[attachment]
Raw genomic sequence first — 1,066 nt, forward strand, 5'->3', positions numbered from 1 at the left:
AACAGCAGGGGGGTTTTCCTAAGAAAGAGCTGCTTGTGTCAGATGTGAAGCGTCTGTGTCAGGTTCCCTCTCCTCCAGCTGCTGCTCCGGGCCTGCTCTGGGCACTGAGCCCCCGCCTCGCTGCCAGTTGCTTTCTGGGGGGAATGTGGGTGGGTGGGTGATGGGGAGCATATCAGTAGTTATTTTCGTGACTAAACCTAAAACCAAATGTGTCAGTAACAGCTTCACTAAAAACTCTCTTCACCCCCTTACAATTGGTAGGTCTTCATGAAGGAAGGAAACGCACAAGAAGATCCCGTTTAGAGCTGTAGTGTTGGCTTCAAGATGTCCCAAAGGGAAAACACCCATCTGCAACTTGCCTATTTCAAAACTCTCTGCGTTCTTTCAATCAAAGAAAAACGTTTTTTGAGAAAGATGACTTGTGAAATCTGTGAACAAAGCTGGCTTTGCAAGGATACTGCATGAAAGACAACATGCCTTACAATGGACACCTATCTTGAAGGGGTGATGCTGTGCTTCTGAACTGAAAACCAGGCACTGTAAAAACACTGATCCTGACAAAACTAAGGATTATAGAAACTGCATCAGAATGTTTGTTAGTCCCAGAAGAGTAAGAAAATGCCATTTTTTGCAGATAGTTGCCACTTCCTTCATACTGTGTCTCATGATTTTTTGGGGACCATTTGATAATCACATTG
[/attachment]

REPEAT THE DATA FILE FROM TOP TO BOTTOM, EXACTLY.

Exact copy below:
Raw genomic sequence first — 1,066 nt, forward strand, 5'->3', positions numbered from 1 at the left:
AACAGCAGGGGGGTTTTCCTAAGAAAGAGCTGCTTGTGTCAGATGTGAAGCGTCTGTGTCAGGTTCCCTCTCCTCCAGCTGCTGCTCCGGGCCTGCTCTGGGCACTGAGCCCCCGCCTCGCTGCCAGTTGCTTTCTGGGGGGAATGTGGGTGGGTGGGTGATGGGGAGCATATCAGTAGTTATTTTCGTGACTAAACCTAAAACCAAATGTGTCAGTAACAGCTTCACTAAAAACTCTCTTCACCCCCTTACAATTGGTAGGTCTTCATGAAGGAAGGAAACGCACAAGAAGATCCCGTTTAGAGCTGTAGTGTTGGCTTCAAGATGTCCCAAAGGGAAAACACCCATCTGCAACTTGCCTATTTCAAAACTCTCTGCGTTCTTTCAATCAAAGAAAAACGTTTTTTGAGAAAGATGACTTGTGAAATCTGTGAACAAAGCTGGCTTTGCAAGGATACTGCATGAAAGACAACATGCCTTACAATGGACACCTATCTTGAAGGGGTGATGCTGTGCTTCTGAACTGAAAACCAGGCACTGTAAAAACACTGATCCTGACAAAACTAAGGATTATAGAAACTGCATCAGAATGTTTGTTAGTCCCAGAAGAGTAAGAAAATGCCATTTTTTGCAGATAGTTGCCACTTCCTTCATACTGTGTCTCATGATTTTTTGGGGACCATTTGATAATCACATTG